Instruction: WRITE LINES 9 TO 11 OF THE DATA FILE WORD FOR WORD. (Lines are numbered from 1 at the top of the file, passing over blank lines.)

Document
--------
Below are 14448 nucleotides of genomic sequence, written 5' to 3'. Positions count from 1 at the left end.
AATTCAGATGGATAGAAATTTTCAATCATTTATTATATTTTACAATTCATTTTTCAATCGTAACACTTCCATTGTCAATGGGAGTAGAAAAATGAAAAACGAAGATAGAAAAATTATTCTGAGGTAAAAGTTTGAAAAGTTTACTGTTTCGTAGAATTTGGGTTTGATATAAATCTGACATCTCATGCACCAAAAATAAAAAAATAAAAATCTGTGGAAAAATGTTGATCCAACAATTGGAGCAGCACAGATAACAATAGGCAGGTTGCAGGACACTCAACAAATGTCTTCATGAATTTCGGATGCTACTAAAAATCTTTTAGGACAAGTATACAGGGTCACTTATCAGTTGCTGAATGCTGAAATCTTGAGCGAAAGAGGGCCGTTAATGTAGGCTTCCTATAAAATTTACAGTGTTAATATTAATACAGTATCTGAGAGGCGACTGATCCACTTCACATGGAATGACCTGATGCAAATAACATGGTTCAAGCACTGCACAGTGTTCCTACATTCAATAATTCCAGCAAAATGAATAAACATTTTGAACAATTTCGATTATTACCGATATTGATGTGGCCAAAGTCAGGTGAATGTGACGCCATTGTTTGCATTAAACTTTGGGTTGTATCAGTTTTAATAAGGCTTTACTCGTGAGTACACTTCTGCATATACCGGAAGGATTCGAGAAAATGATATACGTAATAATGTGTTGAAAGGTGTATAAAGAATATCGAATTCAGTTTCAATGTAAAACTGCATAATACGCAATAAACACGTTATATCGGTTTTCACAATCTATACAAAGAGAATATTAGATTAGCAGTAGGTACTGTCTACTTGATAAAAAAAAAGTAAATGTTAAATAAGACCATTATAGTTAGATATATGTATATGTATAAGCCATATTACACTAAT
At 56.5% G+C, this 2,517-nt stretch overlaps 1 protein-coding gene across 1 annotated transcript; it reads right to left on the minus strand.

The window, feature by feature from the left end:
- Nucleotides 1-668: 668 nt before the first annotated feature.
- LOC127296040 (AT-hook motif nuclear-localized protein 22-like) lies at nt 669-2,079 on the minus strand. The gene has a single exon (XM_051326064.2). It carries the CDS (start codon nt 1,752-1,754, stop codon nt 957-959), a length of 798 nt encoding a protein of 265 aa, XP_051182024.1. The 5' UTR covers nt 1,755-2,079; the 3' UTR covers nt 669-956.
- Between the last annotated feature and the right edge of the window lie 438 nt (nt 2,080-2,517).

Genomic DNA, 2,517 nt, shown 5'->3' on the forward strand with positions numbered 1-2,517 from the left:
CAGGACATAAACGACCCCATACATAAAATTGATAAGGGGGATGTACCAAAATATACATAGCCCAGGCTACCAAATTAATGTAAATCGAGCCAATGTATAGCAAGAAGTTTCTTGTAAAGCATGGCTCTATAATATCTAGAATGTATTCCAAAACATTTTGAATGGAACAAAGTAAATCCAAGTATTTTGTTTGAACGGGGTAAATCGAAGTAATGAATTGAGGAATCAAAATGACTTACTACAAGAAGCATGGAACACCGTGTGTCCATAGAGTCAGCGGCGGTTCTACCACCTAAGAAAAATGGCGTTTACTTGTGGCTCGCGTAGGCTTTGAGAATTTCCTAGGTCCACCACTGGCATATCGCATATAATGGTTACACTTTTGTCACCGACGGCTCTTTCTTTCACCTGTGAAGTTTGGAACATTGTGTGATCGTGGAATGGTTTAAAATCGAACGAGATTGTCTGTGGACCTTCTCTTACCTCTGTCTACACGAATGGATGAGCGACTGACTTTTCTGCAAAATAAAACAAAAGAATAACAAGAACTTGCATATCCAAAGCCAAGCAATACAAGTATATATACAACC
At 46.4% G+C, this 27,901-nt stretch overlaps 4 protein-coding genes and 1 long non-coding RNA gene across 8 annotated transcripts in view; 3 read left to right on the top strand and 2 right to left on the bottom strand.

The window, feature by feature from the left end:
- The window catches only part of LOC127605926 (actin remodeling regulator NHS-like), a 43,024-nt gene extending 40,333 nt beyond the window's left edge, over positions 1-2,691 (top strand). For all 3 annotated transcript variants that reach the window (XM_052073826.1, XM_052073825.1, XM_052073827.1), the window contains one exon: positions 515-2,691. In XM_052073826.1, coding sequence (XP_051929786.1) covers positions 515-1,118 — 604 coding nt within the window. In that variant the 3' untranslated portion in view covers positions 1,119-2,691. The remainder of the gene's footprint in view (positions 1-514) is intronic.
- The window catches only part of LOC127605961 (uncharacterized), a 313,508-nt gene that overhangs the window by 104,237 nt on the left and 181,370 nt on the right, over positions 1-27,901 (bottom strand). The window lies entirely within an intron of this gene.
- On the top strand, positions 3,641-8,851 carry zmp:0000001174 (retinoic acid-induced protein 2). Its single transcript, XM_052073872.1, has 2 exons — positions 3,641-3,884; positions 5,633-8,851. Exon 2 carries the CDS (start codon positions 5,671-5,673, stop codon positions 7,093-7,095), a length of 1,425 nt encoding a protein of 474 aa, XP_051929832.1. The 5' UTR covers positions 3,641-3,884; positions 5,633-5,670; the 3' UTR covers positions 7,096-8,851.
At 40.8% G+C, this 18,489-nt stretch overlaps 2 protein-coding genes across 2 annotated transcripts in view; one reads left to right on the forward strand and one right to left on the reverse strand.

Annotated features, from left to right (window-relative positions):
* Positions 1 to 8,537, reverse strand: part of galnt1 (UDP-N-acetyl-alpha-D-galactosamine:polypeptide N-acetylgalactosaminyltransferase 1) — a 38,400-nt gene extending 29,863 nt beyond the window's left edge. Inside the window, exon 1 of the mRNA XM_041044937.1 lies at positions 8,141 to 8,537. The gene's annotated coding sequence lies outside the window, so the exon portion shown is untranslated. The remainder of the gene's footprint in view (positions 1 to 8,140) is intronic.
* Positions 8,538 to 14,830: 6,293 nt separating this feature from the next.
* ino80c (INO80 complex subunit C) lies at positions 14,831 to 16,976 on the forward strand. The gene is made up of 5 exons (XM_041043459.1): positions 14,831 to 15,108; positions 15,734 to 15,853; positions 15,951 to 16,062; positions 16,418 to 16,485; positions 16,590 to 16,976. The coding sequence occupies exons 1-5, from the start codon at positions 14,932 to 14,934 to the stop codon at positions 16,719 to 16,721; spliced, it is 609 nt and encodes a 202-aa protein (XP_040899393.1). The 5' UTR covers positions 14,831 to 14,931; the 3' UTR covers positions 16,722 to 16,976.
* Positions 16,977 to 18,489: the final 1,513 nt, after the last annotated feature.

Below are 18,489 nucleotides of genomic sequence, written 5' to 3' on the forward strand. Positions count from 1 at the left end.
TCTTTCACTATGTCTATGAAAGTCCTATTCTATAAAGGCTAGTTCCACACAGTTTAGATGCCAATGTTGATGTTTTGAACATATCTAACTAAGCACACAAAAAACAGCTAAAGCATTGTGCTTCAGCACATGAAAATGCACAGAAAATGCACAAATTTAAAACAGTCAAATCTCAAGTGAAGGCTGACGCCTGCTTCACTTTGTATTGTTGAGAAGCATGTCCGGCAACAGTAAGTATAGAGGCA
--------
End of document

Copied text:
CAGGACATAAACGACCCCATACATAAAATTGATAAGGGGGATGTACCAAAATATACATAGCCCAGGCTACCAAATTAATGTAAATCGAGCCAATGTATAGCAAGAAGTTTCTTGTAAAGCATGGCTCTATAATATCTAGAATGTATTCCAAAACATTTTGAATGGAACAAAGTAAATCCAAGTATTTTGTTTGAACGGGGTAAATCGAAGTAATGAATTGAGGAATCAAAATGACTTACTACAAGAAGCATGGAACACCGTGTGTCCATAGAGTCAGCGGCGGTTCTACCACCTAAGAAAAATGGCGTTTACTTGTGGCTCGCGTAGGCTTTGAGAATTTCCTAGGTCCACCACTGGCATATCGCATATAATGGTTACACTTTTGTCACCGACGGCTCTTTCTTTCACCTGTGAAGTTTGGAACATTGTGTGATCGTGGAATGGTTTAAAATCGAACGAGATTGTCTGTGGACCTTCTCTTACCTCTGTCTACACGAATGGATGAGCGACTGACTTTTCTGCAAAATAAAACAAAAGAATAACAAGAACTTGCATATCCAAAGCCAAGCAATACAAGTATATATACAACC
At 46.4% G+C, this 27,901-nt stretch overlaps 4 protein-coding genes and 1 long non-coding RNA gene across 8 annotated transcripts in view; 3 read left to right on the top strand and 2 right to left on the bottom strand.

The window, feature by feature from the left end: